Information Governance helps you to understand the value that information sets have for particular business users. It provides a strategic framework for new IT systems to ensure that business users also understand that value and can work in a way that is as natural as possible for them.

With as few versions of information as possible and clear automated archival and deletion policies established, organisations can save a significant amount of money on their storage and IT infrastructure.

Information Governance highlights where legacy data that provides no value still resides within the company. Often, much of the information within an organisation will have outlasted the person who put it there anyway. It will also identify entire applications and systems that are obsolete but still consuming space and management costs.

Streamlining and improving many of the processes involved in the retrieval and management of information enables an organisation to maximise its deployment of Full Time Employees (FTE). For example, highly paid lawyers can be moved from information search within the eDiscovery process to more suitable, high value activities.

Controlling and reducing the proliferation of information storage and infrastructure, can help lower the number of personnel required to manage its data centres.

A full 88% of organisations in an Information Governance survey admitted that they did not know the content of the data they hold. As the volume of information grows, this inability to turn stored data into usable information represents more than a risk to the business. It affects the organisation’s ability to operate efficiently and exploit market opportunities.

Information Governance is built on a foundation of identifying the true value of information within the organisation. A major part of this is ensuring that unnecessary data is removed as soon as possible. Defensible disposal enables the organisation to automate the process of deletion to meet document retention and regulatory requirements.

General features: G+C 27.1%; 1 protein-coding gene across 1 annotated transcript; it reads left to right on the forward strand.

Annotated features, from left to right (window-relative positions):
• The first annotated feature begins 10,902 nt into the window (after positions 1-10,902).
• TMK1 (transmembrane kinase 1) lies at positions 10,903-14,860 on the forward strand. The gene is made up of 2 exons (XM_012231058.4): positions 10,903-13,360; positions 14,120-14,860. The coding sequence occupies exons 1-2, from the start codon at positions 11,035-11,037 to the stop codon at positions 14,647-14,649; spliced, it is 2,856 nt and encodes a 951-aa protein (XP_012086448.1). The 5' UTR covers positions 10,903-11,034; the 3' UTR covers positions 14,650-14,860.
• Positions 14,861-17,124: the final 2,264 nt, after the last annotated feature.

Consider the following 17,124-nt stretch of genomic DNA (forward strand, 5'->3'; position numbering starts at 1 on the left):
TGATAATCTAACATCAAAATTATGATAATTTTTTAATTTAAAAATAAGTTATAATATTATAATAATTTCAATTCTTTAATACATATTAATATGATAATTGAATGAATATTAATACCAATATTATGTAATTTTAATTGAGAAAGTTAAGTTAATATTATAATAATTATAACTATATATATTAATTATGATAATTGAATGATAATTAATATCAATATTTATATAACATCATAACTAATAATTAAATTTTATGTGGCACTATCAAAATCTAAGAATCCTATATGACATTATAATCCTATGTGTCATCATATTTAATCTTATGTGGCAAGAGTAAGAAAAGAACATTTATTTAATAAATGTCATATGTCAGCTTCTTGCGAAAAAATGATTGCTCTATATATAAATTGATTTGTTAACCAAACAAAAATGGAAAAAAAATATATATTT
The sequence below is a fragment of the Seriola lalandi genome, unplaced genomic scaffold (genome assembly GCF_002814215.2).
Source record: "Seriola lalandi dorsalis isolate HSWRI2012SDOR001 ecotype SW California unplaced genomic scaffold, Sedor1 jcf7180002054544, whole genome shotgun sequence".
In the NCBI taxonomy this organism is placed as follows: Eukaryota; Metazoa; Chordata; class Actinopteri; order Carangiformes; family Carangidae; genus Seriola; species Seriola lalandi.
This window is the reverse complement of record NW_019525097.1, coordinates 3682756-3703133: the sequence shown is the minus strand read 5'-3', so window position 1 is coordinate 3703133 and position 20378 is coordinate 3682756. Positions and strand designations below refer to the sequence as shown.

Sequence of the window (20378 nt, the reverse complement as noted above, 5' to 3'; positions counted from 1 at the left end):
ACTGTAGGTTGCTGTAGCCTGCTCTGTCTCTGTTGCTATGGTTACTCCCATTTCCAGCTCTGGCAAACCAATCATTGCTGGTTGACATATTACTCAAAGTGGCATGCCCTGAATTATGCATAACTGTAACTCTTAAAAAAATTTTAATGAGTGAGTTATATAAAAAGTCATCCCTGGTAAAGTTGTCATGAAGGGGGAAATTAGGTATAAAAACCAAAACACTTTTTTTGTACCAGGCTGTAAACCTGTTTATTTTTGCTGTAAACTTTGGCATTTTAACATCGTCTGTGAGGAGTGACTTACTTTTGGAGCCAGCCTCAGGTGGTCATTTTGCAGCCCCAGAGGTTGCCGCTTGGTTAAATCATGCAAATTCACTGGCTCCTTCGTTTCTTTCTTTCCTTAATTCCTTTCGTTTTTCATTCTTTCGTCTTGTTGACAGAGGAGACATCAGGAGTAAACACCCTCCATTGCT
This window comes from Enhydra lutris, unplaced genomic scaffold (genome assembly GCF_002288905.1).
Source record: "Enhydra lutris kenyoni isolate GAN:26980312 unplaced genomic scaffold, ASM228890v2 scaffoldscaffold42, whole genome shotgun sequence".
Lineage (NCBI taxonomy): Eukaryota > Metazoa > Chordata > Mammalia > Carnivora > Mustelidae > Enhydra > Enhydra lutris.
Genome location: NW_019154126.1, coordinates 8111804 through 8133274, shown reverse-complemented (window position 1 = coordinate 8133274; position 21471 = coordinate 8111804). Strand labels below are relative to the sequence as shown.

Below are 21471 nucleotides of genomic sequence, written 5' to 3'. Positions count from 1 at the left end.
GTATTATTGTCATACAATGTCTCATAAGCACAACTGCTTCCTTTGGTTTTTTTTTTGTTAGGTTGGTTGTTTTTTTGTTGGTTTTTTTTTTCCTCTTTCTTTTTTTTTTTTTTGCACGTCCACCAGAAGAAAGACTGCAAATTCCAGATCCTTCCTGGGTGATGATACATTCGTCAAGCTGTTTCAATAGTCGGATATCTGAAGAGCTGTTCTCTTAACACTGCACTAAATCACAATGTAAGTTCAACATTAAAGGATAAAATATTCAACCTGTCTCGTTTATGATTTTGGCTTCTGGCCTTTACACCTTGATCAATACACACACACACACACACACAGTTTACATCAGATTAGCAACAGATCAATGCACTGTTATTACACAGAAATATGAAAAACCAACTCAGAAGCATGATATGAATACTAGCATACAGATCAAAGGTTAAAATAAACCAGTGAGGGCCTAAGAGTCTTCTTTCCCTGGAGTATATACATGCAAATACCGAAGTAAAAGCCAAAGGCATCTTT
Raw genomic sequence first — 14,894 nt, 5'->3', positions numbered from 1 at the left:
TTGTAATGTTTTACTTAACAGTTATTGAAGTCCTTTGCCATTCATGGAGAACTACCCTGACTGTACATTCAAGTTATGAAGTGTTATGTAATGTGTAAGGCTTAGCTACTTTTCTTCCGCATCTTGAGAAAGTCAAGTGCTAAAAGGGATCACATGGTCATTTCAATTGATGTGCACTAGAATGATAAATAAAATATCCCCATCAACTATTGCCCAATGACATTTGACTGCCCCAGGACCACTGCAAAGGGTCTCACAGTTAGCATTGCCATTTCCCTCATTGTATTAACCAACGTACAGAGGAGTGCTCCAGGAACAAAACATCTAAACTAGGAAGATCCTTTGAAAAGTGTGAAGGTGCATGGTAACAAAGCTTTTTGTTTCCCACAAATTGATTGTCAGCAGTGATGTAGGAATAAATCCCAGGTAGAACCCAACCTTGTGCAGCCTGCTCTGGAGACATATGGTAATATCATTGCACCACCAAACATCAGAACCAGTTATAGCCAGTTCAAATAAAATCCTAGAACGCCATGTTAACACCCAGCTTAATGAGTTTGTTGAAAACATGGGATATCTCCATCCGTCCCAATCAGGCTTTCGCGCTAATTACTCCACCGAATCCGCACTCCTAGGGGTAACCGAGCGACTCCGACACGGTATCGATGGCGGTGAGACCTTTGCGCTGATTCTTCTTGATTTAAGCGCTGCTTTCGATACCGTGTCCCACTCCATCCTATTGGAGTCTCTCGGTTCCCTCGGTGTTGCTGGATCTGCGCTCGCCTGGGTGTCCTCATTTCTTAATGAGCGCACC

Collaboration is an essential part of business today but there is a tension between the need of employees to increase the ability to share information and the need of the organisation to control and manage that information. The growth of collaboration platforms like Microsoft SharePoint has seen employees create hundreds of collaboration applications within the organisation – often without the organisation having any visibility of these applications.

Organisations must be able to create a secure and managed environment to encourage collaboration between employees as well as with customers, suppliers and partners. This is the role of Information Governance. Putting in place the policies and procedures to ensure the organisation can leverage its chosen collaboration platform in a way that maximises business value while minimising the risk.

Remarkably, one survey showed that nearly 50% of companies have had to recreate business information because they couldn’t find the original. The time and cost required to duplicate effort is substantial. More importantly, there is no integrity of information – at best there will be guesswork involved.

Information has to be stored and searchable – whether electronic or paper – so that it can be quickly and easily retrieved when required. Information Governance will include the automatic classification of information so that it will always be available as long as it has value to the organisation.

An increasing amount of business communication today happens outside the corporate firewall. Communication channels such as social media and instant messaging are creating large volumes of data. Where the data applies to an organisation, it has to m be managed in the same way as information held on internal servers.

This means enacting the same Information Governance process of identifying which information is relevant, establishing its value and risk to the organisation and setting the policies and procedures for management throughout its lifecycle.

Over half the organisations questioned in a recent survey stated that they rely on employees to decide how to apply corporate policies. The amount of risk that this brings to any organisation should be unacceptable. How one employee interprets a policy in one country may be very different from another employee in another country. In the end, there is no single corporate policy.

Information Governance introduces the discipline required to have a single centralised information management policy that can be applied throughout the organisation. Record management features such as a Master Document Template allow for information standards to be imposed but have the flexibility to meet the needs of local business and regulatory requirements.

Improving Patient Care

Information Governance is vital to Healthcare organisations worldwide. Not just to protect patient privacy but to ensure the correct information is available when required.